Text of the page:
On Friday, a U.S. federal appeals court denied an emergency motion by the National Association of Broadcasters who tried to block immediate implementation of a new rule that will compel broadcasters to publish political advertising contracts online. The rule was adopted by the Federal Communications Commission to create greater transparency about who is paying for political ads and how much they are paying for their support. The rule was adopted in April keeping in mind the November elections and the need to understand campaign spending. The failure of the motion made by NAB means the rule will come into effect from next week.
NAB holds that its members would become subject to unfair loss of millions of dollars in ad revenue as cable and internet competitors are not subject to the same rules and would not be similarly compelled to disclose details of political advertising.
Dennis Wharton, NAB’s executive vice president of communications said in a statement, “We continue to believe it is fundamentally unfair for local TV stations to be the only medium required to disclose the Internet sensitive advertising rate information.”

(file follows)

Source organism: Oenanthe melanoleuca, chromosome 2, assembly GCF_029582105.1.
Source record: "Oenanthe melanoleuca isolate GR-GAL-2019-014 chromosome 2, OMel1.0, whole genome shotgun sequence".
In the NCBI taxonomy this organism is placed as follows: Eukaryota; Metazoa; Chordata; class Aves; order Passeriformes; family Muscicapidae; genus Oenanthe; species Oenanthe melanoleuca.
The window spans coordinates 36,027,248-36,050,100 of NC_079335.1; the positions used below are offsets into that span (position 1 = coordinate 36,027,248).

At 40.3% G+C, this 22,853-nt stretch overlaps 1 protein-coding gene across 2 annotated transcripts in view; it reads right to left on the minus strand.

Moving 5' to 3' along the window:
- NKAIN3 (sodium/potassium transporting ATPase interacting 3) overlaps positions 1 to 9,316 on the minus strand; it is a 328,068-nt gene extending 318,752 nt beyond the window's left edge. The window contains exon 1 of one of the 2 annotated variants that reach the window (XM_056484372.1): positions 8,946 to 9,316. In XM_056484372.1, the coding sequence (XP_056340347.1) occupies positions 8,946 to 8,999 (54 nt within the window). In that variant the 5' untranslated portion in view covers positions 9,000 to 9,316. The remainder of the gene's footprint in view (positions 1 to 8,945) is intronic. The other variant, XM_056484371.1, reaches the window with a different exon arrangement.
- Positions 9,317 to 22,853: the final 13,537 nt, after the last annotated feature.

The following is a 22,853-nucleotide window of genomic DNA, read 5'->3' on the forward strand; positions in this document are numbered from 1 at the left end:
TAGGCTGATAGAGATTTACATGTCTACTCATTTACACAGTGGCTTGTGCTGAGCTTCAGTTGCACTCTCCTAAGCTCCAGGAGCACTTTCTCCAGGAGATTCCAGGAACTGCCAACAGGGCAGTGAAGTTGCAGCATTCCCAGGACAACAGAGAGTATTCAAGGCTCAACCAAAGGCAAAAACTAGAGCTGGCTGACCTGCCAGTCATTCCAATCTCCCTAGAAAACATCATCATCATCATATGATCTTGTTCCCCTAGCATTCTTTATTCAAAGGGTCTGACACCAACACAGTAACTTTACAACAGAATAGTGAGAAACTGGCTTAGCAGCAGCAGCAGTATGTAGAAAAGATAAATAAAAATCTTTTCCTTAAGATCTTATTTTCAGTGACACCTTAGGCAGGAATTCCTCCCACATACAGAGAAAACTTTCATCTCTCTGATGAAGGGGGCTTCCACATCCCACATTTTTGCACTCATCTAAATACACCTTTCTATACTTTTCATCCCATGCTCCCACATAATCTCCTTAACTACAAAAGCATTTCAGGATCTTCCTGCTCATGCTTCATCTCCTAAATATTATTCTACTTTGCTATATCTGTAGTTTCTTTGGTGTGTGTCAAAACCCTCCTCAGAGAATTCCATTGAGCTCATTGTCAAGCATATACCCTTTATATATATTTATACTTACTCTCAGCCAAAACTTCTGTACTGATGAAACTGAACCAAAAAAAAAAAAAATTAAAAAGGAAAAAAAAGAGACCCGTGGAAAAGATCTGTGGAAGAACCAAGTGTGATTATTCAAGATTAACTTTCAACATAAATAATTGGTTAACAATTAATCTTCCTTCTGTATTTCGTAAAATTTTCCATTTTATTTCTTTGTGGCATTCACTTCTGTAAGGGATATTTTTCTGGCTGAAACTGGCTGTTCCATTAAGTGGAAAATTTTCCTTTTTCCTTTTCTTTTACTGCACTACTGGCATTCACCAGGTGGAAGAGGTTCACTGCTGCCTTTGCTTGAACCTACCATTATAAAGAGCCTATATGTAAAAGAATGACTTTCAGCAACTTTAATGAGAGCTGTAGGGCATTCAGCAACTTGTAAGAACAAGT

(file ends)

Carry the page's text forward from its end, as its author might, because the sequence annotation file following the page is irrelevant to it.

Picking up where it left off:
According to the new rule, the four biggest TV broadcasters in the top 50 media markets will need to upload files related to political advertising to a database hosted on FTC’s website from 2nd August.
As part of their public interest obligations, TV stations have been publishing their paper records of campaign advertising purchases and other issues since 1938. However, obtaining the files is a time and effort-consuming task, which can be substituted by instant access, if the broadcasters uploaded the data to an internet database. The new FTC rule makes it mandatory to include detailed information on who paid for political ads, the names of key personnel who are buying ads, the timing of the ads and rejections of requests to purchase air time.
The NAB had earlier filed a petition for review in April with the D.C. appeals court accusing the new rules to be arbitrary and violating free speech and other constitutional infringements including FTC going beyond its statutory authority. That challenge is still to be decided on merits.
The present emergency motion to block implementation of the rules was denied by the U.S. Federal Court of Appeals for the District of Columbia because the NBA had failed to meet “the stringent requirements for a stay pending court review.”